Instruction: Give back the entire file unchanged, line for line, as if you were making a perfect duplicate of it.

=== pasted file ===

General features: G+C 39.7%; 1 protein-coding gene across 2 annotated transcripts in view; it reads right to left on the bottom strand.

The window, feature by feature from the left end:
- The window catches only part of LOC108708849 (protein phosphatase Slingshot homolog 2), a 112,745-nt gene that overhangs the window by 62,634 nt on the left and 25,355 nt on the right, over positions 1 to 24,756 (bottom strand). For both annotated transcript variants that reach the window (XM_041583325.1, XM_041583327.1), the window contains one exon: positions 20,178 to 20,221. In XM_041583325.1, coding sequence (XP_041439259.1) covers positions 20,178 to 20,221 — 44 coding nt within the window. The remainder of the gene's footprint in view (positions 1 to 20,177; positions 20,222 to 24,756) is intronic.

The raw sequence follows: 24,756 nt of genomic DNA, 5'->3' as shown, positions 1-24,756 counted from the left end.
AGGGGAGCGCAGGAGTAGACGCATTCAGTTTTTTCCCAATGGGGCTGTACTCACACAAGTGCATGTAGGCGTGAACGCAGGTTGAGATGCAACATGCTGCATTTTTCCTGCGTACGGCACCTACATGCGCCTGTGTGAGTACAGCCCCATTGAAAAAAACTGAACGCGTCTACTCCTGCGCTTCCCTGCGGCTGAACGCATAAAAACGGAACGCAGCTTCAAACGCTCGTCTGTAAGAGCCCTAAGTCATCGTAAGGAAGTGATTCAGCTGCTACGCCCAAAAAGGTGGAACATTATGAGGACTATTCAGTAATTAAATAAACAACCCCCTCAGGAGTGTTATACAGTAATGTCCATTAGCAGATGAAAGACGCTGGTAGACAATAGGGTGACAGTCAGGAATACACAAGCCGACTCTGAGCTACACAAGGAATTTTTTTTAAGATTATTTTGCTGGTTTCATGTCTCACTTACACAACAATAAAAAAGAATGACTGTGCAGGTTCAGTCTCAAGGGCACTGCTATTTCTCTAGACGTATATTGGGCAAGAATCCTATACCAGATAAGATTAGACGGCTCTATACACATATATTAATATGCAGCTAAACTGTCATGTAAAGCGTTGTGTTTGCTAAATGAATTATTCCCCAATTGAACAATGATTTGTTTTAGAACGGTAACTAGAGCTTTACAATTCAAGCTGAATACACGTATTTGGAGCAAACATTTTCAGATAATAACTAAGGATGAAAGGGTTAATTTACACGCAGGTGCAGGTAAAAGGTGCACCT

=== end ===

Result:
General features: G+C 39.7%; 1 protein-coding gene across 2 annotated transcripts in view; it reads right to left on the bottom strand.

The window, feature by feature from the left end:
- The window catches only part of LOC108708849 (protein phosphatase Slingshot homolog 2), a 112,745-nt gene that overhangs the window by 62,634 nt on the left and 25,355 nt on the right, over positions 1 to 24,756 (bottom strand). For both annotated transcript variants that reach the window (XM_041583325.1, XM_041583327.1), the window contains one exon: positions 20,178 to 20,221. In XM_041583325.1, coding sequence (XP_041439259.1) covers positions 20,178 to 20,221 — 44 coding nt within the window. The remainder of the gene's footprint in view (positions 1 to 20,177; positions 20,222 to 24,756) is intronic.

The raw sequence follows: 24,756 nt of genomic DNA, 5'->3' as shown, positions 1-24,756 counted from the left end.
AGGGGAGCGCAGGAGTAGACGCATTCAGTTTTTTCCCAATGGGGCTGTACTCACACAAGTGCATGTAGGCGTGAACGCAGGTTGAGATGCAACATGCTGCATTTTTCCTGCGTACGGCACCTACATGCGCCTGTGTGAGTACAGCCCCATTGAAAAAAACTGAACGCGTCTACTCCTGCGCTTCCCTGCGGCTGAACGCATAAAAACGGAACGCAGCTTCAAACGCTCGTCTGTAAGAGCCCTAAGTCATCGTAAGGAAGTGATTCAGCTGCTACGCCCAAAAAGGTGGAACATTATGAGGACTATTCAGTAATTAAATAAACAACCCCCTCAGGAGTGTTATACAGTAATGTCCATTAGCAGATGAAAGACGCTGGTAGACAATAGGGTGACAGTCAGGAATACACAAGCCGACTCTGAGCTACACAAGGAATTTTTTTTAAGATTATTTTGCTGGTTTCATGTCTCACTTACACAACAATAAAAAAGAATGACTGTGCAGGTTCAGTCTCAAGGGCACTGCTATTTCTCTAGACGTATATTGGGCAAGAATCCTATACCAGATAAGATTAGACGGCTCTATACACATATATTAATATGCAGCTAAACTGTCATGTAAAGCGTTGTGTTTGCTAAATGAATTATTCCCCAATTGAACAATGATTTGTTTTAGAACGGTAACTAGAGCTTTACAATTCAAGCTGAATACACGTATTTGGAGCAAACATTTTCAGATAATAACTAAGGATGAAAGGGTTAATTTACACGCAGGTGCAGGTAAAAGGTGCACCT